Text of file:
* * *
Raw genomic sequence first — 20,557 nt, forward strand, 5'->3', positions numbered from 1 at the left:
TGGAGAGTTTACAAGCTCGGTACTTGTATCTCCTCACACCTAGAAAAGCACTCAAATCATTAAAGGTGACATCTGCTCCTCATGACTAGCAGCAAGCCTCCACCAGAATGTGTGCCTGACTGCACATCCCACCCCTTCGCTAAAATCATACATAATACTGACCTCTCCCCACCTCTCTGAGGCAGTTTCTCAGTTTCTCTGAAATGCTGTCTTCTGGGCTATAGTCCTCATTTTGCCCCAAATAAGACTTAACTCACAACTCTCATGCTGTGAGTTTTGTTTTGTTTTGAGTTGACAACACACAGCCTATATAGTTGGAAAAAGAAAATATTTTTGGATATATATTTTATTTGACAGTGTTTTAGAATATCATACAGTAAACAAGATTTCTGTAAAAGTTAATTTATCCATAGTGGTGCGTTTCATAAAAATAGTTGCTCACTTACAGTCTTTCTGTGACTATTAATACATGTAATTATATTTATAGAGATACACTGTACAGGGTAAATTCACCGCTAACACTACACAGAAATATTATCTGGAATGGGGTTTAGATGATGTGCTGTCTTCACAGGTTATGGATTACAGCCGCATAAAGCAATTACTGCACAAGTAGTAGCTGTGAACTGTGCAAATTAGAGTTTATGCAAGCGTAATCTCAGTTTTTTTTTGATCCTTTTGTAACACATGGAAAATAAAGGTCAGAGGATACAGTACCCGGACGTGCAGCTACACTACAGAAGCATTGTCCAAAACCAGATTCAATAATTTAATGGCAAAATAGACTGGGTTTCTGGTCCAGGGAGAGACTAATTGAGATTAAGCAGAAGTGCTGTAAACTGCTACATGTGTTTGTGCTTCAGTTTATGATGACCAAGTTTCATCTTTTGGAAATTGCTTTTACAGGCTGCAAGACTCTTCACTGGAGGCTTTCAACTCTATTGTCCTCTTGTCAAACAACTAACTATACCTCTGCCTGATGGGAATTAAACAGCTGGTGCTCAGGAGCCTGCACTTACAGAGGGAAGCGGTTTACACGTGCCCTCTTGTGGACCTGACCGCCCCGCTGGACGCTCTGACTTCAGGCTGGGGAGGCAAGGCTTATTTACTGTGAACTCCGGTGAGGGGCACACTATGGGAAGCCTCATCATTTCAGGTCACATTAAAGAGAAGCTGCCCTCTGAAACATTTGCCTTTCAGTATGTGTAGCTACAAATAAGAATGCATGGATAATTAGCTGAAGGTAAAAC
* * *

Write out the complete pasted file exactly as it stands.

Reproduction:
Raw genomic sequence first — 20,557 nt, forward strand, 5'->3', positions numbered from 1 at the left:
TGGAGAGTTTACAAGCTCGGTACTTGTATCTCCTCACACCTAGAAAAGCACTCAAATCATTAAAGGTGACATCTGCTCCTCATGACTAGCAGCAAGCCTCCACCAGAATGTGTGCCTGACTGCACATCCCACCCCTTCGCTAAAATCATACATAATACTGACCTCTCCCCACCTCTCTGAGGCAGTTTCTCAGTTTCTCTGAAATGCTGTCTTCTGGGCTATAGTCCTCATTTTGCCCCAAATAAGACTTAACTCACAACTCTCATGCTGTGAGTTTTGTTTTGTTTTGAGTTGACAACACACAGCCTATATAGTTGGAAAAAGAAAATATTTTTGGATATATATTTTATTTGACAGTGTTTTAGAATATCATACAGTAAACAAGATTTCTGTAAAAGTTAATTTATCCATAGTGGTGCGTTTCATAAAAATAGTTGCTCACTTACAGTCTTTCTGTGACTATTAATACATGTAATTATATTTATAGAGATACACTGTACAGGGTAAATTCACCGCTAACACTACACAGAAATATTATCTGGAATGGGGTTTAGATGATGTGCTGTCTTCACAGGTTATGGATTACAGCCGCATAAAGCAATTACTGCACAAGTAGTAGCTGTGAACTGTGCAAATTAGAGTTTATGCAAGCGTAATCTCAGTTTTTTTTTGATCCTTTTGTAACACATGGAAAATAAAGGTCAGAGGATACAGTACCCGGACGTGCAGCTACACTACAGAAGCATTGTCCAAAACCAGATTCAATAATTTAATGGCAAAATAGACTGGGTTTCTGGTCCAGGGAGAGACTAATTGAGATTAAGCAGAAGTGCTGTAAACTGCTACATGTGTTTGTGCTTCAGTTTATGATGACCAAGTTTCATCTTTTGGAAATTGCTTTTACAGGCTGCAAGACTCTTCACTGGAGGCTTTCAACTCTATTGTCCTCTTGTCAAACAACTAACTATACCTCTGCCTGATGGGAATTAAACAGCTGGTGCTCAGGAGCCTGCACTTACAGAGGGAAGCGGTTTACACGTGCCCTCTTGTGGACCTGACCGCCCCGCTGGACGCTCTGACTTCAGGCTGGGGAGGCAAGGCTTATTTACTGTGAACTCCGGTGAGGGGCACACTATGGGAAGCCTCATCATTTCAGGTCACATTAAAGAGAAGCTGCCCTCTGAAACATTTGCCTTTCAGTATGTGTAGCTACAAATAAGAATGCATGGATAATTAGCTGAAGGTAAAAC